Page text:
Randy: Actually, the one thing about it is I’m sure there are people out there that are making a decent living working from their home remotely, and they maybe never see anybody. But I think that that is much more difficult. I think regardless of where we’re going in the future from the electronic age, I don’t think you can ever, ever take the human contact completely out of the equation.
I’ve been in Rotary 32 years, and I can tell you that the optometrist I go to, I met through Rotary. The guy who did my throat surgery was a Rotarian that I sat next to and had lunch with and got to know. So the guy operating on my throat, I knew through Rotary, and I was more comfortable with him doing that. Plus he had a stellar reputation.
And the kind of people that join Rotary are usually the best of the best in their industry. I remember when I decided not to have kids anymore, and I had my tubes tied. That was a Rotarian who did that. For the first time ever last week, I went to a podiatrist—first time ever. I’m 65 years old. I went to a guy who’s in Rotary.
So what happens is that just absolutely—that human contact and getting to know someone—maybe you knew them—like this podiatrist, I’ve known this guy for 20 years. Now, I don’t know him well, but I’ve sat next to him, I’ve had hundreds of conversations with him, and I’ve never used his services until I needed it. But when I needed it, the first thing I thought about was my Rotary roster, which is listed by classification, by medical groups, and we only have one podiatrist in the club. “Oh, I kind of forgot what the guy did.”
So that human contact is important. You can’t take that completely away. But I think what’s happening today is the chamber has got to be like 80% electronic and 20% human contact because we’ve become a society of skimmers and glancers.
I try to read three newspapers a day. I get hundreds of emails every day. I try to go through them every day. I’m responding from my phone that I’m talking to you now—my Samsung. I’ve got my iPad in the car, and sometimes, I’m responding to that or my laptop at home or my laptop sitting on my desk. We are just absolutely bombarded by electronic medium messages, not to mention the hundred texts that I get a day.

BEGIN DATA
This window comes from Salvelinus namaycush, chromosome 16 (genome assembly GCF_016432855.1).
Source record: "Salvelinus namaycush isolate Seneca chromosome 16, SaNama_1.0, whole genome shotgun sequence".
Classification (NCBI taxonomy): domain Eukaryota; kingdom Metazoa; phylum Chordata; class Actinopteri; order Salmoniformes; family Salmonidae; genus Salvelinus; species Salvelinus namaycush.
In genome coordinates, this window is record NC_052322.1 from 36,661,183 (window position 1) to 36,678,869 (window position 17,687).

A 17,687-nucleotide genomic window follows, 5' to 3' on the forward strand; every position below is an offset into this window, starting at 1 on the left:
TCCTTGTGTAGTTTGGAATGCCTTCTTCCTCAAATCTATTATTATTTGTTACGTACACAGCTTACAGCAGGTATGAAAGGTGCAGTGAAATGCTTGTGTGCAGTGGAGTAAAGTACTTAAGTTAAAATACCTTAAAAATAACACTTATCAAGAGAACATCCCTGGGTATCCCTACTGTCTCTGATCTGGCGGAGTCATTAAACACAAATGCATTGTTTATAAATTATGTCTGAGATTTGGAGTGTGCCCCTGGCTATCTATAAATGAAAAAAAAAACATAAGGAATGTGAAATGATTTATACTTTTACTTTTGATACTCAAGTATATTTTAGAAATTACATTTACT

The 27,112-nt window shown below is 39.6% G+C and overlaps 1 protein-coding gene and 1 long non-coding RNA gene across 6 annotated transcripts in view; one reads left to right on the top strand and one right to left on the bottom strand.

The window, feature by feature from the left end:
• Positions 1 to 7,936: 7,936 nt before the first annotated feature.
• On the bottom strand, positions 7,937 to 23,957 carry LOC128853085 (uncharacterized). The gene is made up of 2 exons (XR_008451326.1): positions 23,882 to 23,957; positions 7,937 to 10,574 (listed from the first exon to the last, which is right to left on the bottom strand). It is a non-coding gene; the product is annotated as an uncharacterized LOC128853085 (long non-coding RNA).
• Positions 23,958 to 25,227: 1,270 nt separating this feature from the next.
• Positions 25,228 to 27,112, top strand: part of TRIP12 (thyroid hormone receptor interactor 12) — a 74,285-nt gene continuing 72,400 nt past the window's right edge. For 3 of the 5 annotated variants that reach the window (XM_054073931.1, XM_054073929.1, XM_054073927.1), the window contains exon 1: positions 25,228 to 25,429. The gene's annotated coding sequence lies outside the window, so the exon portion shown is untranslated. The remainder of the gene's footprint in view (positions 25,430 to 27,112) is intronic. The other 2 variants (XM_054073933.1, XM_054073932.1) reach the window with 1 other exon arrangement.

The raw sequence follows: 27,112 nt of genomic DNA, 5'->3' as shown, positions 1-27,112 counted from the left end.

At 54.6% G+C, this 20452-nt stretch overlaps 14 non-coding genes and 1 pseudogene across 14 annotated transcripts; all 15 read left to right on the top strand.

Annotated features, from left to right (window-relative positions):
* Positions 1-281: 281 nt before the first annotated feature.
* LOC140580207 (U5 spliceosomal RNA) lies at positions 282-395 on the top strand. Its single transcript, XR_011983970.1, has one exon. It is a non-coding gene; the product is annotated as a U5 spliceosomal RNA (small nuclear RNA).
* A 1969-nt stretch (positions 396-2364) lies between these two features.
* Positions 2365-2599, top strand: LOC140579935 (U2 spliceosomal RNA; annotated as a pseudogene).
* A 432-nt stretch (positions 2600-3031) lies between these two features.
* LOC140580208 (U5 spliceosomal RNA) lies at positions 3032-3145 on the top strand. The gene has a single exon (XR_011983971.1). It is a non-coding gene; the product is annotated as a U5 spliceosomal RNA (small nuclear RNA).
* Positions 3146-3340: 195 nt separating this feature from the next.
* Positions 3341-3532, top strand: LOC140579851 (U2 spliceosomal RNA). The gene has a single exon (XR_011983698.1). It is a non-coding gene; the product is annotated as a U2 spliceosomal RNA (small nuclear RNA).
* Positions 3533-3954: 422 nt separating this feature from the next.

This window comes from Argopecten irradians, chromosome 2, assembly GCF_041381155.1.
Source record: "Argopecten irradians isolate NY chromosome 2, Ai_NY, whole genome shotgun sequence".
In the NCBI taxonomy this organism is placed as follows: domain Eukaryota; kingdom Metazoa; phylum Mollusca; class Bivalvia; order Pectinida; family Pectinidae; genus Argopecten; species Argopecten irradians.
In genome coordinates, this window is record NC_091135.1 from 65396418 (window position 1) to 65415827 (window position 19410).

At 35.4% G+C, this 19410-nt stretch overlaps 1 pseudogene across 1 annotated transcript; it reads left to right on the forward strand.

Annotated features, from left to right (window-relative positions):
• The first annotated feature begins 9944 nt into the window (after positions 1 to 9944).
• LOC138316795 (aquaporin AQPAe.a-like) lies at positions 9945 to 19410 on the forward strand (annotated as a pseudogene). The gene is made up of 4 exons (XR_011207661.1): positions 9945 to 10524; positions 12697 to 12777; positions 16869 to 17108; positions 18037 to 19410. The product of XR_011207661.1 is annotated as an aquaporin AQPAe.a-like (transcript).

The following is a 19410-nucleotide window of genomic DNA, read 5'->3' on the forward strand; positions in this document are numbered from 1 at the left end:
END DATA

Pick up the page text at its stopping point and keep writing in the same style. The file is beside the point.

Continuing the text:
Our chamber’s on Twitter, but I’m not. I can just barely handle what I’m doing now from an email point of view, from a text point of view and try to read three newspapers a day. It’s a world that’s fuzzy and moving fast. I love this quote from a Putnam Investments commercial that says, “Just when you think you understand a situation, what you don’t understand is the situation just changed.” I’m just trying to keep up.
About Randy Gordon
Randy Gordon was named President/CEO of the Long Beach Area Chamber of Commerce in April 1994. He is a 1988 graduate of the U.S Chamber Western Institute for Organization Management at San Jose State University, former instructor at the Stanford Institute, a past member of the Board of Regents of Western Institute, a 1993 graduate from the U.S. Chamber’s Academy at Notre Dame and is currently a trustee for the National Board of the Institute. He is a 1995 graduate of Leadership Long Beach. He is a past president of the 330 member Rotary Club of Long Beach and has 29 years of perfect attendance.